oh you had more resources then you could carry. well play on a hard setting you gimp. don't tell me you got bought off by Microsoft like all them sell out youtubers. (if your unaware microsot were paying people to give the xbox 720p good reviews)
Posted 15:26 on 17 February 2014
essex1212's Avatar

essex1212@ Nxs

Agree 100%

Posted 11:52 on 17 February 2014
Bloodstorm's Avatar


"As someone said earlier "This is a provocative piece more suited to Kotaku" "

Click for Image
Posted 19:11 on 16 February 2014
Victim's Avatar


This article just made me hate this site. You clearly state that it is a GAME and therefore you must understand games have RULES. But if you want to go all RP: How much stuff could you carry while running for your life?
Posted 15:20 on 16 February 2014
AchievedGaming's Avatar


I just got a Minecraft premium card code for free! :D
Posted 07:39 on 16 February 2014
Markey010's Avatar


I was really starting to like then I came across this click-baiting article... really? Come on guys, I've grown to expect more from you.

As someone said earlier "This is a provocative piece more suited to Kotaku"

I come to respect videogamer 'cause they don't usually have these hidden agenda riddled pieces, posted maybe to ignite a flame war. =/
Posted 05:30 on 16 February 2014
Njeezy's Avatar

Njeezy@ ijs52

The headline to your post can't be answered by the word "NO" :P
Posted 22:40 on 15 February 2014


I still think cut-scenes are necessary for some games, there's so much more you can do with close-ups of facial expressions and staging. The Last of Us in particular will often communicate so much with just a look someone gives.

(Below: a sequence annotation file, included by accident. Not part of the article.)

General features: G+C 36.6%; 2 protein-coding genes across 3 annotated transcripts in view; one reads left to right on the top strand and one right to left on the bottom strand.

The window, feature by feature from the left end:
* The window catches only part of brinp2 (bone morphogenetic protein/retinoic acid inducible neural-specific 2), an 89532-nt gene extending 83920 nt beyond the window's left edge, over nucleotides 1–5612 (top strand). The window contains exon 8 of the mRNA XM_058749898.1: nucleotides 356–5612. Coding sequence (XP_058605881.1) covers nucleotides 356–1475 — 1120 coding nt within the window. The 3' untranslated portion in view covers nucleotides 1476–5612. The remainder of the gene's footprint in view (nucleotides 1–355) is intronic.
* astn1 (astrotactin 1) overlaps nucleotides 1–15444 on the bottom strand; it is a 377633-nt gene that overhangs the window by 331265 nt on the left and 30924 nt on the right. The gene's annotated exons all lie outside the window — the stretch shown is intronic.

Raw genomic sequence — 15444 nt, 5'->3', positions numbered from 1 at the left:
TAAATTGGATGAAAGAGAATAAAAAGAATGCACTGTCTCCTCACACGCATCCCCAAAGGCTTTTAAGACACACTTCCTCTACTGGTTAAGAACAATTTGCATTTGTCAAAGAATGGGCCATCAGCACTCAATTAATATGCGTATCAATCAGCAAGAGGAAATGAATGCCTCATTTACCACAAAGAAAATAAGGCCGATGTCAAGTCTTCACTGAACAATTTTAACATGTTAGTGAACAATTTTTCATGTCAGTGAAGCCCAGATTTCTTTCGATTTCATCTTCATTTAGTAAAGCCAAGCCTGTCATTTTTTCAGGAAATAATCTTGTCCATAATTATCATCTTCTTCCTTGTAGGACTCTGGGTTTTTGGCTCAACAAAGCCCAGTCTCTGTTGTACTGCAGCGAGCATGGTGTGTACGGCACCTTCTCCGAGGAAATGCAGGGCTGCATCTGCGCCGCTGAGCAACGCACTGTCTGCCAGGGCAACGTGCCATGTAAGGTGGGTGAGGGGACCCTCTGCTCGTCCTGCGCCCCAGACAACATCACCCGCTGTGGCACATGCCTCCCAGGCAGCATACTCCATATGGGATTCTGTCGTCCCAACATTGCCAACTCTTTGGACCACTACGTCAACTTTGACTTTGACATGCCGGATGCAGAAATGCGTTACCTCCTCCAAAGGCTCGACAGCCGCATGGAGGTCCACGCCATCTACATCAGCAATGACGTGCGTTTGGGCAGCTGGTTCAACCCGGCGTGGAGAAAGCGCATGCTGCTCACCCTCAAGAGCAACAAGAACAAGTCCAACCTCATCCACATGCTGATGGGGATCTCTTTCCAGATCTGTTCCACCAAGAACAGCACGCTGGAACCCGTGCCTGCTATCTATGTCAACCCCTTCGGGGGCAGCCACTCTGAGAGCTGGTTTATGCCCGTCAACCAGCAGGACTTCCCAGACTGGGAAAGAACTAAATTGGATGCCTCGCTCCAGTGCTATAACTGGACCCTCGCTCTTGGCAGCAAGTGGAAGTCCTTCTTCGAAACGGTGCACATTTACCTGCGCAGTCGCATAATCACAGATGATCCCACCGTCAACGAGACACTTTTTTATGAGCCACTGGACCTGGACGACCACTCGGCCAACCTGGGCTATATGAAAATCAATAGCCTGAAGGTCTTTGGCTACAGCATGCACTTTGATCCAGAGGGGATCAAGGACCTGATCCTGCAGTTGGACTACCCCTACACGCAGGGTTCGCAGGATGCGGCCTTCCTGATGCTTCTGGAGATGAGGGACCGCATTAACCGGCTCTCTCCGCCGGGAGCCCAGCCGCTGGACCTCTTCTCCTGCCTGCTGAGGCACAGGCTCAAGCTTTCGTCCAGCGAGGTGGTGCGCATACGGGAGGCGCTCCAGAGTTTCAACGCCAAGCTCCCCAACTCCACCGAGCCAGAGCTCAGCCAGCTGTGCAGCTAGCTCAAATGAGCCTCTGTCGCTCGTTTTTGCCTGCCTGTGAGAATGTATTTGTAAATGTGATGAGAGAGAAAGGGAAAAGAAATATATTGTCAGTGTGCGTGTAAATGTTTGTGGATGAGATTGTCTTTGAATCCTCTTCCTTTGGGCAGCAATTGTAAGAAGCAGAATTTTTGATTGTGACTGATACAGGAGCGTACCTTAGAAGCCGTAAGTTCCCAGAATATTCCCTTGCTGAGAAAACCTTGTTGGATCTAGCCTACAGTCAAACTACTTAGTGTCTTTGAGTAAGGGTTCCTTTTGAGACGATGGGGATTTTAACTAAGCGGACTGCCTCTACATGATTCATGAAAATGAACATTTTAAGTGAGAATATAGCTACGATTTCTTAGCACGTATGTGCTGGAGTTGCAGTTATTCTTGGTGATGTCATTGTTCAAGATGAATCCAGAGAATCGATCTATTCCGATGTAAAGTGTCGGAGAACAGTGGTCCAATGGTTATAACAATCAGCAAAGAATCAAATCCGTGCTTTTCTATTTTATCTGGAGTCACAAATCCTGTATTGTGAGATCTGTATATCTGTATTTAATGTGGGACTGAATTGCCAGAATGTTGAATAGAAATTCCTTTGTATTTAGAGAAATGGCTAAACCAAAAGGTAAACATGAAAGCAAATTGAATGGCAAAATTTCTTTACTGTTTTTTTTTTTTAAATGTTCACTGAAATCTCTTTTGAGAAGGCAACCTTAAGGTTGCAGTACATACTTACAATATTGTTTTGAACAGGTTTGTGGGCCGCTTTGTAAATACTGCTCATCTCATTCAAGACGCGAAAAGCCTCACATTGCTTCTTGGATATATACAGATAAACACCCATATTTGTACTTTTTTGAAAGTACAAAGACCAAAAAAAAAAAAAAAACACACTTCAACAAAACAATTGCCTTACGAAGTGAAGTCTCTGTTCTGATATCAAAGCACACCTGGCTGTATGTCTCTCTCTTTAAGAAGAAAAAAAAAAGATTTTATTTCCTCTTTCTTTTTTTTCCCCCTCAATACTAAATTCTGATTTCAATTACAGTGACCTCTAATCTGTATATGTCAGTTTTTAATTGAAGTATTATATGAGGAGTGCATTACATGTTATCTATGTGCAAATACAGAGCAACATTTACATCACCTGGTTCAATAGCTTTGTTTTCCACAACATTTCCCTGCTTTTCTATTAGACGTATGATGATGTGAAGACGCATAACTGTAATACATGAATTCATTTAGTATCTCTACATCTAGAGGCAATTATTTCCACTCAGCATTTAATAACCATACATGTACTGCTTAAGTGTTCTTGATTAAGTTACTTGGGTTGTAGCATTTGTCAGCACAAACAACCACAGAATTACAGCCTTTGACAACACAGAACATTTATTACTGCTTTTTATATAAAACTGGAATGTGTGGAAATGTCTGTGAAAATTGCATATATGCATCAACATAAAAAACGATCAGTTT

I don't think for instance telling everything from a 1st person perspective makes things inherently better. I tend to find the method that Half Life encouraged of awkwardly standing and walking around while people are having a conversation regardless of what you're doing to be just as immersion breaking as taking control away from the player. I really don't find there to be any problem with that if it's not taken to ludicrous metal gear solid length cut-scenes.
Posted 19:20 on 15 February 2014
IronMit's Avatar


I like the content of this article. It's very well thought out...but what's with the title? How can you even begin to ask the question the title poses before other games have even had a chance to react to it?


For me, Half of melding story with gameplay, is like those spinning plates analogies;
you want a resource mechanic, but you also want to balance the game. It's a pretty difficult illusion to sustain for the length of the entire game.
Some of TLOU's mechanics don't go as far as lets say fallout 3...where you can carry everything if you want, but then you would get really slow and noisy. But maybe it should have been? maybe not.

Positive steps TLOU took;

The combat is not just a 3rd person shooter template. The violence and visceral nature of the combat is reflected in the themes of the story. The HOW is very important here, the panic, the poor aim, the bricks, molatov's, listening, noise etc. Unlike bioshock infinite's, 'Booker is violent-so FPS template justification achieved'.

The blending of action, stealth and transitions between when you play cat and mouse with enemies. The resources mechanic tie'ing into the approach to these situations.

The parts where you are walking around slowly scavenging whilst the story unfolds (not always needing the cutscenes).

The lighting and use of torches

Ellie getting more involved in 'battles.'


The AI in the demo reel was so much better. Enemies would run away from you and hide when you outmatched them. The 'are you the good guy' theme would have been much more intense if you were hunting down cowering enemies.

The resource mechanic-
finding random gears? not being able to pick up every bottle. Not being able to pick up every bullet? Make a better algorithm or something where you just don't find bullets when you are near full. It's not that difficult to sustain the illusion here.

Upgrade system-
gaming trope that this game should be better than. Why would a veteran need to 'level up'.

I would prefer fewer smarter enemies to add to the realism other areas of the game manage to achieve.